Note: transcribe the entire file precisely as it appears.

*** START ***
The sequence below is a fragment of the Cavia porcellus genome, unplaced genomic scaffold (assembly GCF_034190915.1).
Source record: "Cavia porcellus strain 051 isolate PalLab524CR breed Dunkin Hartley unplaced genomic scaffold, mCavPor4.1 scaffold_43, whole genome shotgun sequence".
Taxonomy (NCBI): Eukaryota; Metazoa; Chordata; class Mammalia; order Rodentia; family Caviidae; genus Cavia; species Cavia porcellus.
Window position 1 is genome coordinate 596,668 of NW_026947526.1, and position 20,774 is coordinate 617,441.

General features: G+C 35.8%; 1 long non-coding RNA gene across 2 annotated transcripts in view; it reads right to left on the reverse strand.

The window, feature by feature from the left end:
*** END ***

The sequence below is a fragment of the Cavia porcellus genome, unplaced genomic scaffold (assembly GCF_034190915.1).
Source record: "Cavia porcellus strain 051 isolate PalLab524CR breed Dunkin Hartley unplaced genomic scaffold, mCavPor4.1 scaffold_43, whole genome shotgun sequence".
Taxonomy (NCBI): Eukaryota; Metazoa; Chordata; class Mammalia; order Rodentia; family Caviidae; genus Cavia; species Cavia porcellus.
Window position 1 is genome coordinate 596,668 of NW_026947526.1, and position 20,774 is coordinate 617,441.

General features: G+C 35.8%; 1 long non-coding RNA gene across 2 annotated transcripts in view; it reads right to left on the reverse strand.

The window, feature by feature from the left end: